Merger talks between Germany's top banks, Deutsche Bank and Commerzbank have failed.

The banks said on Thursday that they did not see a viable deal emerging and the benefits were not matching the costs and risks also existed on the execution front.

Speculation on the merger had been rife for months.  Olaf German Finance Minister Olaf Scholz has been a vocal proponent of creating stronger banks for Germany.

Citing the need for extra capital, and restructuring costs, the banks said they are calling off the merger talks as the deal-making would be risky.

Sustainable returns needed           

“It made sense to evaluate this option for domestic consolidation in Germany. However, we were always clear: We needed to be convinced that any potential combination would generate higher and more sustainable returns,” said Christian Sewing, chief executive officer of Deutsche Bank.

The German government holds a 15.5 percent stake in Commerzbank after it supported the bank with a bailout assistance during the financial crisis.

The German government was supportive of the merger. But the deal faced resistance from trade unions also who said more than 10,000 jobs would be axed.

In the event of a merger, the combined entity would have controlled one-fifth of Germany's High Street banking business with assets in loans and investments amounting to €1.8 trillion or $2 trillion.

In his reaction,  Commerzbank CEO Martin Zielke said it made sense to consider the deal. But just like Deutsche Bank, his bank also reflected on the potential benefits and found they were not matching the extra costs and risks ahead.

Deutsche Bank's management updated that it “will continue to review all alternatives to improve long-term profitability and shareholder returns.”

Shares of Deutsche Bank jumped more than 2 percent on the news, while Commerzbank's stock fell nearly 3 percent.

Struggle for growth

Both banks had been struggling to get back to profits after the global financial crisis of 2008 and the sovereign debt crisis of eurozone in 2011.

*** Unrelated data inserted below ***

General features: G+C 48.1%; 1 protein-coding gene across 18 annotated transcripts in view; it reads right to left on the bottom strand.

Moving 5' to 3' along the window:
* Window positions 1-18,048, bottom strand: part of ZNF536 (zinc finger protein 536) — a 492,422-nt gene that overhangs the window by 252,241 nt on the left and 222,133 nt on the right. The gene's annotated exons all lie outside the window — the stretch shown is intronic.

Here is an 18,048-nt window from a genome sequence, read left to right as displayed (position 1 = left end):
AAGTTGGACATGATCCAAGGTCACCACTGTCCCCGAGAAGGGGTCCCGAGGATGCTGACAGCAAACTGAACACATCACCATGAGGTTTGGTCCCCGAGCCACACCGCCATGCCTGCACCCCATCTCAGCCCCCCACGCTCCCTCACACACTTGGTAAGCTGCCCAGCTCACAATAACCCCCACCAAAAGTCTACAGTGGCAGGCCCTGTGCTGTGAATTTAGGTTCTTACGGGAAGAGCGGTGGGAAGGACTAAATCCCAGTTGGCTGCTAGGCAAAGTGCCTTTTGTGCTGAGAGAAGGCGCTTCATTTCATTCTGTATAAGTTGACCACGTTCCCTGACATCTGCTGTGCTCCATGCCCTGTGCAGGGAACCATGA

Deutsche Bank was aiming to generate growth after facing losses at its U.S. investment banking operations. Commerzbank is also finding limited growth avenues.

Analysts at investment bank Keefe, Bruyette & Woods said Deutsche Bank is battling a poor economic environment, rising costs, and disillusioned clients.  GettyImages-Deutsche Bank merger This combination of file pictures taken in Frankfurt am Main, western Germany, and created on January 17, 2019 shows (L) the logo of German bank Commerzbank at the company's headquarters on April 28, 2015 and the logo of German company Deutsche Bank at its headquarters on February 2, 2018. On April 25, the banks announced failure of the merger deal talks. Photo: DANIEL ROLAND/AFP/Getty Images

In recent months Deutsche Bank faced a lot of negative press related to settlements with the U.S. Department of Justice, weak earnings, restructuring and falling stock price.

Some reports also said the Federal Reserve is probing Deutsche Bank’s role in a money-laundering scandal involving Danske Bank.

New suitors eyeing Commerzbank 

Meanwhile, the cancellation announcement also coincided with media reports that ING and UniCredit are looking to acquire Commerzbank.

Also, UBS, a leading Swiss bank is eyeing to take over Deutsche Bank’s asset management arm named DWS.

“DWS and asset management is a core part of Deutsche Bank's strategy ... we would expect it would be unchanged,” reacted James von Moltke, the chief financial officer of Deutsche Bank, rebuffing such reports.